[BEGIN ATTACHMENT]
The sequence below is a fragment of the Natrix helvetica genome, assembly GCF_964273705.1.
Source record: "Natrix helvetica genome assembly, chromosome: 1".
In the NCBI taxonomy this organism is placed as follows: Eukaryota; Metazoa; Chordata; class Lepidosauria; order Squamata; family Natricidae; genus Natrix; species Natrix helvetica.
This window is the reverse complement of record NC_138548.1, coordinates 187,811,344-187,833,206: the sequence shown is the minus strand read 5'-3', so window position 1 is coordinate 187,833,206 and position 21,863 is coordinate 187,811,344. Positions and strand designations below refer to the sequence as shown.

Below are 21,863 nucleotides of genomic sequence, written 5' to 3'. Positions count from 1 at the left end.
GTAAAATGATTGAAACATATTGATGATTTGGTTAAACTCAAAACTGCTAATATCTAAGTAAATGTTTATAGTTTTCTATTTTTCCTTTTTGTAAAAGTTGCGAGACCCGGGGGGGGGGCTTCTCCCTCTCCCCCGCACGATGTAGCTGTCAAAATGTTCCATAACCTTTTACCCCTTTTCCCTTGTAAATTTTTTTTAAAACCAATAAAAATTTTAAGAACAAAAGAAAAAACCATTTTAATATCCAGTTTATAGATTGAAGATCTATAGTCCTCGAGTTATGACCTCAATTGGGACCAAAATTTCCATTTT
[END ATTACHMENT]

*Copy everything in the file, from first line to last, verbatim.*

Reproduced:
The sequence below is a fragment of the Natrix helvetica genome, assembly GCF_964273705.1.
Source record: "Natrix helvetica genome assembly, chromosome: 1".
In the NCBI taxonomy this organism is placed as follows: Eukaryota; Metazoa; Chordata; class Lepidosauria; order Squamata; family Natricidae; genus Natrix; species Natrix helvetica.
This window is the reverse complement of record NC_138548.1, coordinates 187,811,344-187,833,206: the sequence shown is the minus strand read 5'-3', so window position 1 is coordinate 187,833,206 and position 21,863 is coordinate 187,811,344. Positions and strand designations below refer to the sequence as shown.

Below are 21,863 nucleotides of genomic sequence, written 5' to 3'. Positions count from 1 at the left end.
GTAAAATGATTGAAACATATTGATGATTTGGTTAAACTCAAAACTGCTAATATCTAAGTAAATGTTTATAGTTTTCTATTTTTCCTTTTTGTAAAAGTTGCGAGACCCGGGGGGGGGGCTTCTCCCTCTCCCCCGCACGATGTAGCTGTCAAAATGTTCCATAACCTTTTACCCCTTTTCCCTTGTAAATTTTTTTTAAAACCAATAAAAATTTTAAGAACAAAAGAAAAAACCATTTTAATATCCAGTTTATAGATTGAAGATCTATAGTCCTCGAGTTATGACCTCAATTGGGACCAAAATTTCCATTTT